Chinese Citizens Pay Ai Weiwei's Taxes
Not since Spartacus has there been such a widespread act of generosity for an activist and leader. On November 1, the Chinese government declared that dissident artist and activist Ai Weiwei owed $2.4 million dollars in unpaid taxes, and had to pay it back within the next 2 weeks. The utter impossibility of this ultimatum was assuaged when Chinese citizens began donating money to repay the artist's debt in what began to seem like a performance piece of its own.
The movement began when Hu Jia, a human rights activist, announced via microblog that he had donated $158 to Ai. “He wanted to express his gratitude and respect for what Ai has done,” his wife explained. After only a few more hours More than 1,600 supporters had pledged or donated $63,500.
The donations are coming in on a Chinese Twitter-like website called Sina Weibo, where Ai's supporters can donate electronically or through post office. Messages accompany many of the donations, such as this one from @ihnsfa: “We are doing performance art with him to mock the autocratic state machine." Following Ai's example, the people of China are finding legal actions to fight legal injustices.
Although Ai is unsure if the donations, however, overwhelming will ever add up to the immense sum demanded, he is touched by his supporters' momentum and bravery. He told the Christian Science Monitor: "China is really hopeful. Lots of people have made their own decisions” about the justice of his treatment and “have their own moral judgment that is so strong and so generous.”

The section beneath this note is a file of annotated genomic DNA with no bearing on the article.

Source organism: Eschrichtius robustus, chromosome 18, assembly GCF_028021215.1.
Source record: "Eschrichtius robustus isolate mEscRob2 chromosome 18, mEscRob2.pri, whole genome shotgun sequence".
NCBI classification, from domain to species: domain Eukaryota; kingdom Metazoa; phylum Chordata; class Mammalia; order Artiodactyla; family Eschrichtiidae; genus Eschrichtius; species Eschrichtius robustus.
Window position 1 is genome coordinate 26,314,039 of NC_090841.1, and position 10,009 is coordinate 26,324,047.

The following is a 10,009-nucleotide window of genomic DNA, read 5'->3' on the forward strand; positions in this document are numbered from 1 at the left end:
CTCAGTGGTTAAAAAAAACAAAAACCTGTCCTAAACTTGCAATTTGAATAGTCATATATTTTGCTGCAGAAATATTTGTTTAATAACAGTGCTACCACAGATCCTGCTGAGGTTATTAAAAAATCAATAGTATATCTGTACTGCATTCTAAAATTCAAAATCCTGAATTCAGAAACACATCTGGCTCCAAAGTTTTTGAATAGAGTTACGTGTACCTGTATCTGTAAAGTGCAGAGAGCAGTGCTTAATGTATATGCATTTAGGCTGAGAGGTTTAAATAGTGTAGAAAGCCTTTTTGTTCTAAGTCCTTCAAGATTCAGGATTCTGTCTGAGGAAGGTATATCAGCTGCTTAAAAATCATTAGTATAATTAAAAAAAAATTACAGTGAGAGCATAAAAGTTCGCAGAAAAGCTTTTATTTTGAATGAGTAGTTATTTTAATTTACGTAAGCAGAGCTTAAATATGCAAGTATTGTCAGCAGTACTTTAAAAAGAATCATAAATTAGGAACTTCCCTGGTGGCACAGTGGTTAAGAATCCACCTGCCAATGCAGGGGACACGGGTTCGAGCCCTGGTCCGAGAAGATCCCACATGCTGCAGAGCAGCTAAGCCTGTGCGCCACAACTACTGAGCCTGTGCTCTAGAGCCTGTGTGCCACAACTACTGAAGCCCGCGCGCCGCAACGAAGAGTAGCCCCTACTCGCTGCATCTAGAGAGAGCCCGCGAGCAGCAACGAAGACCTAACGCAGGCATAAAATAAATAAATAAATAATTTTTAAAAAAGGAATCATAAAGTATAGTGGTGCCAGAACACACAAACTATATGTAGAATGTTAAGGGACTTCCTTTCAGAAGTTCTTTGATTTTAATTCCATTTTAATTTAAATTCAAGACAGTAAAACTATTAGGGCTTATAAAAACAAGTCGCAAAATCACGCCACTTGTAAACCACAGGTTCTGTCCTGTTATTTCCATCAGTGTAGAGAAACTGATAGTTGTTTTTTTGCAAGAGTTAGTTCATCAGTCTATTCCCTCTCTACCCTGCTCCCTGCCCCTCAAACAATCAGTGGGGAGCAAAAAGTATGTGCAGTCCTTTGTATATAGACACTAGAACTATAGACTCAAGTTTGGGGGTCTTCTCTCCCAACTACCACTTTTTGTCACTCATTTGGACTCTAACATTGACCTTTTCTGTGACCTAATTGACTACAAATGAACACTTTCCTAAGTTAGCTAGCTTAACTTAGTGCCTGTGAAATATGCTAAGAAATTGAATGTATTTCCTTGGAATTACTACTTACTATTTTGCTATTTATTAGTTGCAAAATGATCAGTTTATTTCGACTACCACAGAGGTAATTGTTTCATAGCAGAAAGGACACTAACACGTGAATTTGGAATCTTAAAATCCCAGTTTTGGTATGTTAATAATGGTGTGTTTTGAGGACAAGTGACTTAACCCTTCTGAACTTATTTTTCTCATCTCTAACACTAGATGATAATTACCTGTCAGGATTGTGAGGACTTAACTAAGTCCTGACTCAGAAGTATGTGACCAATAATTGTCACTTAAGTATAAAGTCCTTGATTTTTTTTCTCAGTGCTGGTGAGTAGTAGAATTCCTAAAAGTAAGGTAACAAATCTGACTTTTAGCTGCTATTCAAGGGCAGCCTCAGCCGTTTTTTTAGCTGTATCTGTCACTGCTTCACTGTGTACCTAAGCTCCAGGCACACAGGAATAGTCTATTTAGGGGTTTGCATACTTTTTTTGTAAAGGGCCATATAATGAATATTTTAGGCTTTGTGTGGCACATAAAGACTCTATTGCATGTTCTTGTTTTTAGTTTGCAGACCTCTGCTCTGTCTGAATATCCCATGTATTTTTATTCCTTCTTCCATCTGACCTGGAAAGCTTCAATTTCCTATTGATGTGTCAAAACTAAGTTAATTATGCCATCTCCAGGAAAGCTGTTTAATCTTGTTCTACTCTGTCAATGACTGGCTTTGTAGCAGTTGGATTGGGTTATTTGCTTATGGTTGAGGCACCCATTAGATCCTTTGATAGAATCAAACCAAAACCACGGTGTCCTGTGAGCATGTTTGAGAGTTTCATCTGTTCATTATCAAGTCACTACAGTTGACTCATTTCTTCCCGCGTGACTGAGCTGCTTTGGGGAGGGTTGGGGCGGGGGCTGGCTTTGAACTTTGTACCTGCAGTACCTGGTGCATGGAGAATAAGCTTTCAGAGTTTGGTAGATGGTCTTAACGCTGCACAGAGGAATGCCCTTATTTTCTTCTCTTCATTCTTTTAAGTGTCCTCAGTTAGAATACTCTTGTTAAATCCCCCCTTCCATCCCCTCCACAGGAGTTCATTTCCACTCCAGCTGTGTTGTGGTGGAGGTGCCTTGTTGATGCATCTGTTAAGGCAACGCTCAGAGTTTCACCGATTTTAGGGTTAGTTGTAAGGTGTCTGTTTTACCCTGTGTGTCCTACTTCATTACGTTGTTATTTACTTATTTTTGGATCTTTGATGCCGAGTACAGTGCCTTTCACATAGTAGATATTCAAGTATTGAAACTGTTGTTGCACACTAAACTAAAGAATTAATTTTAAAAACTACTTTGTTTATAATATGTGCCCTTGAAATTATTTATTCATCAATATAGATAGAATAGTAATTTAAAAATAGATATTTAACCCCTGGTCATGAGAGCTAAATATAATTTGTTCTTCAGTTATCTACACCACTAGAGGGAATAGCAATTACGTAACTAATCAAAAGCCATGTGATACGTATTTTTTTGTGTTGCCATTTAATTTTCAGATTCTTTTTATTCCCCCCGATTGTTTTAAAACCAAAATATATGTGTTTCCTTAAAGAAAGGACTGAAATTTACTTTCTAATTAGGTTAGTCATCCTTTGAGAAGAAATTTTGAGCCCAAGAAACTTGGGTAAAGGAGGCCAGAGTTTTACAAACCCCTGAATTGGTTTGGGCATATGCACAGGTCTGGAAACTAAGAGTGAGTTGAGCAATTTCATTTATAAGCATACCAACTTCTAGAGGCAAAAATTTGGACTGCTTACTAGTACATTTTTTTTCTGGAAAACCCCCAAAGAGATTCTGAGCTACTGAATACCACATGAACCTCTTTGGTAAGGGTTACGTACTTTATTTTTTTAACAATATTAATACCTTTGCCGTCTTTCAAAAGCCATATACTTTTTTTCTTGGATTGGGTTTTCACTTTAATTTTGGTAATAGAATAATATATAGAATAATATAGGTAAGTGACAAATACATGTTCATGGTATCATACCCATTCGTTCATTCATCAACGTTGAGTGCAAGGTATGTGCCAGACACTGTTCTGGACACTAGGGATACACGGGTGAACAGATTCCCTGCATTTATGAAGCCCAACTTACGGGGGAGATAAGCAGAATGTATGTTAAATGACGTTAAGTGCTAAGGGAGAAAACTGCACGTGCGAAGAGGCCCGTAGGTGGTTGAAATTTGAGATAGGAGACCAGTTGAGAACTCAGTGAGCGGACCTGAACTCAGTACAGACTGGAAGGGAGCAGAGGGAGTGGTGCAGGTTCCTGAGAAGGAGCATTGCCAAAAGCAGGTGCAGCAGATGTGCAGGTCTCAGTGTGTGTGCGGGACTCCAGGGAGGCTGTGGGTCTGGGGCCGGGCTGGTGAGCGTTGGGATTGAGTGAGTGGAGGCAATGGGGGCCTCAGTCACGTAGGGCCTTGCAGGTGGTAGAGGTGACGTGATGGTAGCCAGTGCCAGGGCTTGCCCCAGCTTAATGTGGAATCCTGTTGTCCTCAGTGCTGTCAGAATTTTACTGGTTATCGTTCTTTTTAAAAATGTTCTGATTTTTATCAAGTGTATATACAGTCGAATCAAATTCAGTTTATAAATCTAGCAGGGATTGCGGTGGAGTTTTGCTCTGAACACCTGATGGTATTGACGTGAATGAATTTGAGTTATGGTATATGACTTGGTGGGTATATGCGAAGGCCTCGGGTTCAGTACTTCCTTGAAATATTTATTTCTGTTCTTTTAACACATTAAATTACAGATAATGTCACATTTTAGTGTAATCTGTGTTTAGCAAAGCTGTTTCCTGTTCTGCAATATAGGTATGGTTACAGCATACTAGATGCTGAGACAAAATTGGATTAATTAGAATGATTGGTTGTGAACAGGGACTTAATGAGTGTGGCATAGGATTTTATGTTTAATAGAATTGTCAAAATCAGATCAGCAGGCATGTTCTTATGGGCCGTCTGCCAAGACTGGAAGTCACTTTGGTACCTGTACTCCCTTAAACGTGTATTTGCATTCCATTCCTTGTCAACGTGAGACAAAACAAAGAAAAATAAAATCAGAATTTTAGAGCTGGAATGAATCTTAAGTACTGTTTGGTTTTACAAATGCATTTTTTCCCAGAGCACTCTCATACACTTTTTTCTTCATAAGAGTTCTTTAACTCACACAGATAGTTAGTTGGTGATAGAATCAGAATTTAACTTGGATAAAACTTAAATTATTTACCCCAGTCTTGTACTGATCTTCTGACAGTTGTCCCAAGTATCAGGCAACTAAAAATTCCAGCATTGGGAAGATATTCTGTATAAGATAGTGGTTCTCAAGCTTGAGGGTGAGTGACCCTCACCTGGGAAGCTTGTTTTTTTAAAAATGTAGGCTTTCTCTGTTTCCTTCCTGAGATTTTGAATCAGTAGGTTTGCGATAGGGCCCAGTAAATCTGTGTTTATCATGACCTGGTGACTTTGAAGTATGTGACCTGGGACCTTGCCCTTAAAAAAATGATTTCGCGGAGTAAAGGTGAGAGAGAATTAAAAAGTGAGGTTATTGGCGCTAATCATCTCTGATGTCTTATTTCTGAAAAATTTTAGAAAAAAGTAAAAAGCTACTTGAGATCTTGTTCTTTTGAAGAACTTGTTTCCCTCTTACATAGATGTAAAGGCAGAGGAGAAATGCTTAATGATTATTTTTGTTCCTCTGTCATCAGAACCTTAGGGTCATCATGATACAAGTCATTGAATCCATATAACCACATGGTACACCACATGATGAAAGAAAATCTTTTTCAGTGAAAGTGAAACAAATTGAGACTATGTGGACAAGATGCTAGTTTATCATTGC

Ai Weiwei, the provocateur known for artworks that question the Chinese government's policies and values, was arrested last April in Beijing. The charges were for tax evasion, although Ai declared "China always uses tax issues to cover up political issues." After 81 days in solitary confinement, Ai was released and returned to government-prohibited means of communication such as Twitter, interviews and subversive art. It was not long before the government cracked down on the recently named 'Most Powerful Person in the Art World' once again.
Originally Ai was said to owe the government $770,000 in tax evasion charges, yet on November 1 this amount skyrocketed to $2.4 million, with a two week deadline. In an interview with CNN, Ai added that authorities "declined their demand to publish the accounting records and other evidence that lead to the tax evasion charge." Not sure how to go about repaying the debt, Ai originally told the New York Times "his mother had offered to sell the house left to her by his father, a poet revered by the Communist Party." Now that may not be necessary.
But even if his sympathizers get their message across, he's unsure of his own future at the hands of the Chinese government; he told The New York Times: "This is my fate,” he said weakly, “and I have to face it.”
CORRECTION: The article initially stated that Ai was arrested in Hong Kong. In fact, he was arrested in Beijing, on the way to Hong Kong.